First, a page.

Newspaper article Manchester Evening News

From the Pits to European Glory ; Stuart Mathieson Charts the Life of the United Great Who Spent 17 Years at Old Trafford, Winning Every Honour in the Game after Surviving Munich

Newspaper article Manchester Evening News

From the Pits to European Glory ; Stuart Mathieson Charts the Life of the United Great Who Spent 17 Years at Old Trafford, Winning Every Honour in the Game after Surviving Munich

Article excerpt

THREE generations of Matt Busby United sides were gloriously littered with players of outrageous talent. But the early entertainers from the 1950s, the famous Babes, the distraught post- Munich team and the dashing 60s selection needed a Bill Foulkes in their midst.

The Reds wouldn't have had the solid platform from which to function without the gritty, determined qualities of a Lancastrian defender who learnt all about hard work down the pit at Lea Green Colliery.

Both his father and grandfather played rugby league for St Helens and Bill brought all the power and strength in his genes to creating his own niche in some of the most glamorous eye-catching football teams ever produced.

His 17-year Old Trafford success was a victory over some self- doubt and desperate tragedy and, in his later playing years, his sheer will power overcame the ravages of time and injury.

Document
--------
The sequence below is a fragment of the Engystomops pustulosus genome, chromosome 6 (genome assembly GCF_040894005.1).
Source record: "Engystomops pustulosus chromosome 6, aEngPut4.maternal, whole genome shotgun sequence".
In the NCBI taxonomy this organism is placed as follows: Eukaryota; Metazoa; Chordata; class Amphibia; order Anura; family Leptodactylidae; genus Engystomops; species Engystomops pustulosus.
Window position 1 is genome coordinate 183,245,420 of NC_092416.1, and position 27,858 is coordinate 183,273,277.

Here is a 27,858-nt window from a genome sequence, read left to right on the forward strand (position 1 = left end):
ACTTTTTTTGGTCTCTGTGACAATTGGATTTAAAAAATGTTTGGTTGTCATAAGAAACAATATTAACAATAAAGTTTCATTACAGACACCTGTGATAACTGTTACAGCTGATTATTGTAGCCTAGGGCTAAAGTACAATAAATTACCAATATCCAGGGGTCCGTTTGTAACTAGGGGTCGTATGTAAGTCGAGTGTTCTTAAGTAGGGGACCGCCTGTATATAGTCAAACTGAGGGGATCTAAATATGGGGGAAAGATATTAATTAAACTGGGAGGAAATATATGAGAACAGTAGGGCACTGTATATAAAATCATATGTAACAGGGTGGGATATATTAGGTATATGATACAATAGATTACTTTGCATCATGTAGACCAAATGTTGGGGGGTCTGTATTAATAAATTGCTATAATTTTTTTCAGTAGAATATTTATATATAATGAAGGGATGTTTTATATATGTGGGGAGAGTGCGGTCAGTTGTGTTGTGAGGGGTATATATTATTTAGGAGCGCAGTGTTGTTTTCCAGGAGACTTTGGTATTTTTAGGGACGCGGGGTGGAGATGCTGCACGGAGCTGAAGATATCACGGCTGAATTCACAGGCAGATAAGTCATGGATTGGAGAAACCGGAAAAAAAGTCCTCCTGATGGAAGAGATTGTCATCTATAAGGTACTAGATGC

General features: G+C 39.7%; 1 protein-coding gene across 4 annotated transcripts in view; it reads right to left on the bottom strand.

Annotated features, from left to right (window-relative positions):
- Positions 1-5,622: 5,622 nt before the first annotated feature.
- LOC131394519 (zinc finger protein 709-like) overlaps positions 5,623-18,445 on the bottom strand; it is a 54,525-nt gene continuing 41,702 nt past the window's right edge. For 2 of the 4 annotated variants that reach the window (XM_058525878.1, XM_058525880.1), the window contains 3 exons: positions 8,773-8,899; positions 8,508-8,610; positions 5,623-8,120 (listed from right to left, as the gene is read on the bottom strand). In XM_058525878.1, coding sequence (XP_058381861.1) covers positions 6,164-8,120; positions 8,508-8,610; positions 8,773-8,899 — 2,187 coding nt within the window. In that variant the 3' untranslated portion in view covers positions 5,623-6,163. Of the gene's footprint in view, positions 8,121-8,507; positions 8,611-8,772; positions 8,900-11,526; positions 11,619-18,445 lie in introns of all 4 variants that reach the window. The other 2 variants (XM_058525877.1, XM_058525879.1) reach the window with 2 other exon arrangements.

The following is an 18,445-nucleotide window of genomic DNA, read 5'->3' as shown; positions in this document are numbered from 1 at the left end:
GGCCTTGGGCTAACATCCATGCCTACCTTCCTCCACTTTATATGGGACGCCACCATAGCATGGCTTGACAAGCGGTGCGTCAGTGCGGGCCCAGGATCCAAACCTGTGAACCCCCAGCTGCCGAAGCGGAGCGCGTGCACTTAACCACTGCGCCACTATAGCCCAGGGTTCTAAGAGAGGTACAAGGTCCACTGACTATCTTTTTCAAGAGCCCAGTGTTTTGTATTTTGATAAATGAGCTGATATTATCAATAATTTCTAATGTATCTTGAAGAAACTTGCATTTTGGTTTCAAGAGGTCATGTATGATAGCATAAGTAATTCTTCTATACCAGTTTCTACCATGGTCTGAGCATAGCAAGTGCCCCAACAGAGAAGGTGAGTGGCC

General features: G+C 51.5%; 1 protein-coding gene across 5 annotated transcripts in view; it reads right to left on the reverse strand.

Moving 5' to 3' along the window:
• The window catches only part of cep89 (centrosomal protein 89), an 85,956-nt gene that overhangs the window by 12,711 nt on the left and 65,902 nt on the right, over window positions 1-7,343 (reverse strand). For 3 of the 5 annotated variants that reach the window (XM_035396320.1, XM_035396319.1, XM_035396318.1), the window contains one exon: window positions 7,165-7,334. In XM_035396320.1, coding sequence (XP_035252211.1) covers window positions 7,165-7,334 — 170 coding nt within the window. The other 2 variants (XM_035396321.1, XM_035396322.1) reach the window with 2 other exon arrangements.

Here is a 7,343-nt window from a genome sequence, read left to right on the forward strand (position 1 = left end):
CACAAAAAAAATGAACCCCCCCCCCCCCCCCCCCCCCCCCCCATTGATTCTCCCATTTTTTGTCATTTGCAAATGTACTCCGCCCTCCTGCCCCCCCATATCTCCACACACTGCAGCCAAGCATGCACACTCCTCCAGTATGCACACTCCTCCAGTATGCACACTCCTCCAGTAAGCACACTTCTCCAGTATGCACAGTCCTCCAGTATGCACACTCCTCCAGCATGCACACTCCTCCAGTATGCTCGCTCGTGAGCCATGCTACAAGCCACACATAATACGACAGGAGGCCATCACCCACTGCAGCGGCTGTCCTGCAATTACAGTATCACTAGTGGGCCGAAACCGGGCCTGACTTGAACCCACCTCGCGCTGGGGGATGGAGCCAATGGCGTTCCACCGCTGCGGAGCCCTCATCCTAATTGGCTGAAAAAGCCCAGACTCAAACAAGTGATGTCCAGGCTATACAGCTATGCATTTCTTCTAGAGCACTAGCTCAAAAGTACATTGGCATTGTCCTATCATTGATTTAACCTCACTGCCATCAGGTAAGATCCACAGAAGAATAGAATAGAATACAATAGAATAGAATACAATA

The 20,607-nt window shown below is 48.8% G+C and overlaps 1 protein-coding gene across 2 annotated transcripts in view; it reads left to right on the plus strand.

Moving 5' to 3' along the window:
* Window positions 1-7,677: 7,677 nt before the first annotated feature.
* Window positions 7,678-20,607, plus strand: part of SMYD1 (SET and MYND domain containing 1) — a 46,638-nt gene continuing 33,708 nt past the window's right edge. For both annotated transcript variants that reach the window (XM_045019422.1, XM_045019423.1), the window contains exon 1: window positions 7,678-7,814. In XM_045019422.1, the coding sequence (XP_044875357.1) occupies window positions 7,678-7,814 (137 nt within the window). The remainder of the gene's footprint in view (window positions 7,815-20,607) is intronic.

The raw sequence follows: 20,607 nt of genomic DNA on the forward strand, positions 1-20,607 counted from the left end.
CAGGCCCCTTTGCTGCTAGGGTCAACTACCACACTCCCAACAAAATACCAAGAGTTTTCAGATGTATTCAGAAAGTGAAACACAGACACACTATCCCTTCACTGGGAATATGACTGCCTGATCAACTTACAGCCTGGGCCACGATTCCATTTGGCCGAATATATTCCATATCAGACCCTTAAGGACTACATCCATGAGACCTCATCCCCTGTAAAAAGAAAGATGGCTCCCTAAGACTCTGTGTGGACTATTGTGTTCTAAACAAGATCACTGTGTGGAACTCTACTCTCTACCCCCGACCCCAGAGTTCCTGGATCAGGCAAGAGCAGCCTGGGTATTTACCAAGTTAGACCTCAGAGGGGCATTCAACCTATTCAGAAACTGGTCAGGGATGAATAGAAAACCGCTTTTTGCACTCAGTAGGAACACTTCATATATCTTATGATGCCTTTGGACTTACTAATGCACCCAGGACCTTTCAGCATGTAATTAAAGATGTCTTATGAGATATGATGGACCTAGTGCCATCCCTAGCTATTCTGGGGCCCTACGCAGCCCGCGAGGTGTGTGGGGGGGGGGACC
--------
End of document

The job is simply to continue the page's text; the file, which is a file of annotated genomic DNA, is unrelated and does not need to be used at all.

Stubbornness Foulkes, who died yesterday aged 81, didn't exactly woo his new employers in 1950 when United first took a peak at him in a trial at St Bede's College where the Lancashire FA were based.

His area of expertise was brute force, iron-strong stubbornness and an indomitable work ethic.

He knew where he stood on that but didn't initially think he belonged in the Busby side which had won the 1952 title.

And when Reds boss Matt Busby called him to his office to tell the 20-year-old he would be making his debut, Foulkes thought he was about to get the bullet.

He was so unsure of his ability to cut it as a professional at Old Trafford that when he was offered pro terms, he insisted he should sign on parttime and keep his job as a miner.

He continued as a pitman, thanklessly performing his back- breaking job below ground while training with United in the evenings.

He was eventually to turn full-time pro but still he was only looked upon as a modest right-back as the transition from Busby's first side to the Babes took place.

Bill continued to be a largely unheralded component of the team that was ripped apart at Munich.

After the tragedy there could be no more formidable a figure than Foulkes to steer the shellshocked Reds out of those traumatic months and years.

Just 13 days after returning from Germany by train he was leading United out as captain on an emotional Old Trafford evening in the FA Cup against Sheffield Wednesday.

Somehow Foulkes and goalkeeper Harry Gregg appeared that night to keep the Red flag flying.

In the aftermath of the tragedy, a new positional job was handed to Foulkes.

The workaday full-back became a no-nonsense, nofrills, fit-as-a- butcher's-dog, old-fashioned central defensive stopper.

As United's attacking geniuses did their business, Foulkes was the first name on the team-sheet as the side's very foundation stone.

No forward relished a tussle with Bill. …

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